The crappie fishing at Lake Wylie has been hot and cold this spring – just like the weather – but one crappie fishermen has the formula to produce plenty of action. Mike Parrott of Charlotte, N.C., said that late April is a prime time for longline trolling to find crappie as they move through the creeks, and the fishing is excellent.

“This is my favorite time of the year to longline at Lake Wylie,” Parrott said. “The crappies are in the creeks and are in various stages of the spawn during the latter part of April, depending on which area you fish. They will typically be on the move, and longline trolling enables me to cover enough water to find the fish and then focus on that area and catch a bunch.”

Parrott is a former Crappiemasters National Champion, the only person to win the event as an individual fisherman in what is typically a two-man team event.

“When I get on fish in a certain area, that’s where I’d go the next day, but they’ll move a good bit at this time of year,” Parrott said. “If they’ve moved, I’ll often get in the back of the creeks and work my way out. I’ll pull eight rigs and will use different length poles to effectively cover as much water area as I can. I’ll have a 16-, 14-, 12- and 10-foot B’n’M rigs on each side of the boat, allowing me to space them in a manner where I can cover a wide swath of water.

"I use Rockport Rattler jigheads and 6-pound Vicious line and dress the jigs with a Slider or Triple Ripple-type plastic,” Parrott said. “I prefer a 1/32-ounce jighead during the last couple of weeks in April into early May, and I pull the rigs slowly. As the fish migrate, they’re now in water only 4 to 5 feet deep, and I’ll be pulling the jigs in a 3- to 4-foot depth range.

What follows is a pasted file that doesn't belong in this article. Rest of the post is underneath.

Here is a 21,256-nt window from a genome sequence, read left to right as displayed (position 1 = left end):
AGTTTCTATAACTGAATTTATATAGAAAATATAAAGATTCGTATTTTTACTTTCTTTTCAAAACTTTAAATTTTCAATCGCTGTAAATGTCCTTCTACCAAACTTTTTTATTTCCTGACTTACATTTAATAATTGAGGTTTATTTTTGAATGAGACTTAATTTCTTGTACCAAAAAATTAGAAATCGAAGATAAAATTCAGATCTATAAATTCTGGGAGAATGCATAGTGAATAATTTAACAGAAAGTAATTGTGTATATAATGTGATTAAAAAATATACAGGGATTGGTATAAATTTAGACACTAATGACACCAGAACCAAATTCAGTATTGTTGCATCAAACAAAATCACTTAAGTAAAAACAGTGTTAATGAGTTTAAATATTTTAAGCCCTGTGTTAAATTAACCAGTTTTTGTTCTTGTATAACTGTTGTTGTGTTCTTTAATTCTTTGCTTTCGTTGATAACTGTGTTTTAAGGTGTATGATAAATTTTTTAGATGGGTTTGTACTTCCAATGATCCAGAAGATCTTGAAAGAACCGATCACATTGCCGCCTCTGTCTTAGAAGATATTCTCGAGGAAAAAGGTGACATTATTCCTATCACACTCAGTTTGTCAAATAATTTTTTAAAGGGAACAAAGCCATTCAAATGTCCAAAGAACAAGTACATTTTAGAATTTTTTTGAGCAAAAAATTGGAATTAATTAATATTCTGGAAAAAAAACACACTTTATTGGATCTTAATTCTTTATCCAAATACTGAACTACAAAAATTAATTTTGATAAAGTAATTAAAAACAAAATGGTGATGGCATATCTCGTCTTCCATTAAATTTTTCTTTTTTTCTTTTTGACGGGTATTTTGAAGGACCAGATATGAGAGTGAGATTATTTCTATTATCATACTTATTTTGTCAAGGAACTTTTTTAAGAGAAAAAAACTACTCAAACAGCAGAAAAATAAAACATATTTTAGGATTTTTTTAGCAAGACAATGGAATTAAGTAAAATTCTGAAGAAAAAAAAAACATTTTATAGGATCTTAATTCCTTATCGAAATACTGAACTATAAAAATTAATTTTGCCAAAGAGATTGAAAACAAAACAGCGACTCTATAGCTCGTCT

“I key on specific targets; it’s not random,” he said. “The fish will suspend over points, the edge of drops and often gather in the backs of the creeks over flats and any available woody cover. Crappies will suspend over deeper water, so if not successful in the shallows, I work water deeper, sometimes down to 10 to 15 feet.

Parrott said that when he finds fish in the back of creeks in shallow water, he will sometimes change from longlining to spider-rigging.

“When they get into the shallows in the back of the creeks, I’ll often find them bunched up and will tightline in spider-rig fashion,” he said. “This enables me to target specific places where I find fish more effectively. I use a double-hook system with jigs on the bottom and a live minnow on the top hook on each of the eight tightline rods.”

Parrott said he finds it best to be able to fish both North and South Carolina waters.

“At this time of the year, I have to adapt to changing weather and water conditions and to find fish in different stages of the shallow water process,” Parrott said. “I will fish creeks in both states to find the most productive water for the current water and weather conditions. Catawba Creek is a productive area, but being able to go from one side of the lake to the other can be important when searching for crappies right now.”